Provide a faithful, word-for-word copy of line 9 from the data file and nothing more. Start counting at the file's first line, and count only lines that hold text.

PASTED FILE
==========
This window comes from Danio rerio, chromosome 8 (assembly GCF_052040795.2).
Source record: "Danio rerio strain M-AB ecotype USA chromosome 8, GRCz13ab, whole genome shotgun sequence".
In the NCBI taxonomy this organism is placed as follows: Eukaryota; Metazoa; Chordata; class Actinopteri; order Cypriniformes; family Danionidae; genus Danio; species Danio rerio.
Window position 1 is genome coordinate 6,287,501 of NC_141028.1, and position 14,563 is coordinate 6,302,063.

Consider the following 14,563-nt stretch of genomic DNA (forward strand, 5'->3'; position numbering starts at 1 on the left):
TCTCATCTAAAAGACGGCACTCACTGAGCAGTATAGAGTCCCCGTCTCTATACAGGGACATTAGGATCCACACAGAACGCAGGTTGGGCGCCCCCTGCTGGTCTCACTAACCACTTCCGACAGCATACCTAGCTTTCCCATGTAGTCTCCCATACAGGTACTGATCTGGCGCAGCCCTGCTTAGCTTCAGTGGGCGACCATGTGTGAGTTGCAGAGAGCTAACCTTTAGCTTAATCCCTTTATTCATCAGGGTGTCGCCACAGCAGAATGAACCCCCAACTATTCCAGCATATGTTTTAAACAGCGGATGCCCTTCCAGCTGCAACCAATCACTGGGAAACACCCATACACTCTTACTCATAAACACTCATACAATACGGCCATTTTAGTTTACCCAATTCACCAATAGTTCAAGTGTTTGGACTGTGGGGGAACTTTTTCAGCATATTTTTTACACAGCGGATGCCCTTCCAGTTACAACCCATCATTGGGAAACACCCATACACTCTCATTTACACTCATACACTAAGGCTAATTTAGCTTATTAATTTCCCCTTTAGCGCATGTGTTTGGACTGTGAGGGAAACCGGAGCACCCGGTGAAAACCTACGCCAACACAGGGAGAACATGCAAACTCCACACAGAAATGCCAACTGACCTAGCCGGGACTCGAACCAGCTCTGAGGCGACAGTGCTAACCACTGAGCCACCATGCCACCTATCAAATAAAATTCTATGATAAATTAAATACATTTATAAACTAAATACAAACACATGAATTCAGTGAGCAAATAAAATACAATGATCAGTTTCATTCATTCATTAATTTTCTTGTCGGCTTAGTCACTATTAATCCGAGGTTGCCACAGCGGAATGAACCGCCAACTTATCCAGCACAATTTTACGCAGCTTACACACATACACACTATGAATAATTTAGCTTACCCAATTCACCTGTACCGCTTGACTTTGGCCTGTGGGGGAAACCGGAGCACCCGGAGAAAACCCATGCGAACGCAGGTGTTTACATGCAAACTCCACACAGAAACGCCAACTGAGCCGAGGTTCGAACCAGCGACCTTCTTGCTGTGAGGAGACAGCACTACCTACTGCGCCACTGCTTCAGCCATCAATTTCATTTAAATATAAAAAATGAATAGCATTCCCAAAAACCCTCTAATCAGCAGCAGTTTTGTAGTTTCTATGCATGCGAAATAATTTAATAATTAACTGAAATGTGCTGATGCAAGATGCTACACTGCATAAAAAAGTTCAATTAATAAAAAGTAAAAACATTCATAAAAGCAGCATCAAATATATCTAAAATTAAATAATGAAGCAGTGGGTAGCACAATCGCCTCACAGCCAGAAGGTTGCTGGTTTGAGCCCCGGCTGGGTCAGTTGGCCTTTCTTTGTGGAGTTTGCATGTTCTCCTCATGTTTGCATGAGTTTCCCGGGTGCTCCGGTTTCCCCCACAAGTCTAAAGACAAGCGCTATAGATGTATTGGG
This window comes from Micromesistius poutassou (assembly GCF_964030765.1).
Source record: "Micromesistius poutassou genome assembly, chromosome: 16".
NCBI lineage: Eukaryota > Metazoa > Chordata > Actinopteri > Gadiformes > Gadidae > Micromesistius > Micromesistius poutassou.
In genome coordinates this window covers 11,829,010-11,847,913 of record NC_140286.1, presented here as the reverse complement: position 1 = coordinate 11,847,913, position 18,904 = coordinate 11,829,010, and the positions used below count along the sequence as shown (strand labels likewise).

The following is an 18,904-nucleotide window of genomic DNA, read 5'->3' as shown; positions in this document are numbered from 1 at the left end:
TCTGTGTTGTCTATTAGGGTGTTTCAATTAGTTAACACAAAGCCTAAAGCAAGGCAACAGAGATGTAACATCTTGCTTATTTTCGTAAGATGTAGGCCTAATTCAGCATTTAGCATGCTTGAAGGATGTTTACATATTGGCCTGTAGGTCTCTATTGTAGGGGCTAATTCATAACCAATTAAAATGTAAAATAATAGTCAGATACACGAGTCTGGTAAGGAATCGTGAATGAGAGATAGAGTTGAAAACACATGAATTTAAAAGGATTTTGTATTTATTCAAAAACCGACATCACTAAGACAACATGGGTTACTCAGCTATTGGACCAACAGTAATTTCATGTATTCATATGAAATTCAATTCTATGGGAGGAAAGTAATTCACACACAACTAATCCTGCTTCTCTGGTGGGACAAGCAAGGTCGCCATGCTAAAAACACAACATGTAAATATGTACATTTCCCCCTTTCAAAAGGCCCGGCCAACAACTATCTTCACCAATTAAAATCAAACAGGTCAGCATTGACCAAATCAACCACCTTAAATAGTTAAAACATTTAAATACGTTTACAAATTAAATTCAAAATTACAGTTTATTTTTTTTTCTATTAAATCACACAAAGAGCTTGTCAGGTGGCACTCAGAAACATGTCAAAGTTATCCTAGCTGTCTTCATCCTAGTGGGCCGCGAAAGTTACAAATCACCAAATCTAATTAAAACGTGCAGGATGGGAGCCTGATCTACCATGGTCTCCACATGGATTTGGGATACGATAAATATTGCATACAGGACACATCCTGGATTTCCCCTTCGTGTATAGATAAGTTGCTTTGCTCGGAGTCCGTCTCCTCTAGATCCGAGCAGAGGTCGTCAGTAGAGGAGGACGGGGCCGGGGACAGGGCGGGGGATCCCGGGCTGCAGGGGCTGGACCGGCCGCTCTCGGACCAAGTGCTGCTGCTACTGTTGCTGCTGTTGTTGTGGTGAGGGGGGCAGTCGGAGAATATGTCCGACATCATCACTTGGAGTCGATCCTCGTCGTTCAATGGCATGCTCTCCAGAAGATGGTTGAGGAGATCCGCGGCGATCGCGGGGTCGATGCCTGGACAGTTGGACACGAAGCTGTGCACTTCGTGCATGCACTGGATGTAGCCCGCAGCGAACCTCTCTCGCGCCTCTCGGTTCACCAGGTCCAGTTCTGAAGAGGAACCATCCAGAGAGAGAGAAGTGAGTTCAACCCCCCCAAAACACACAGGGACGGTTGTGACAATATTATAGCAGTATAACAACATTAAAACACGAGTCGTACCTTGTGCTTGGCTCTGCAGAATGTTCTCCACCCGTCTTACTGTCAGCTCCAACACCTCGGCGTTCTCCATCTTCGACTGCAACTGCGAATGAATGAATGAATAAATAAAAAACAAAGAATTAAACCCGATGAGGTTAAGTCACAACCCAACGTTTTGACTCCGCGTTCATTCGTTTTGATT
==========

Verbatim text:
NCBI lineage: Eukaryota > Metazoa > Chordata > Actinopteri > Gadiformes > Gadidae > Micromesistius > Micromesistius poutassou.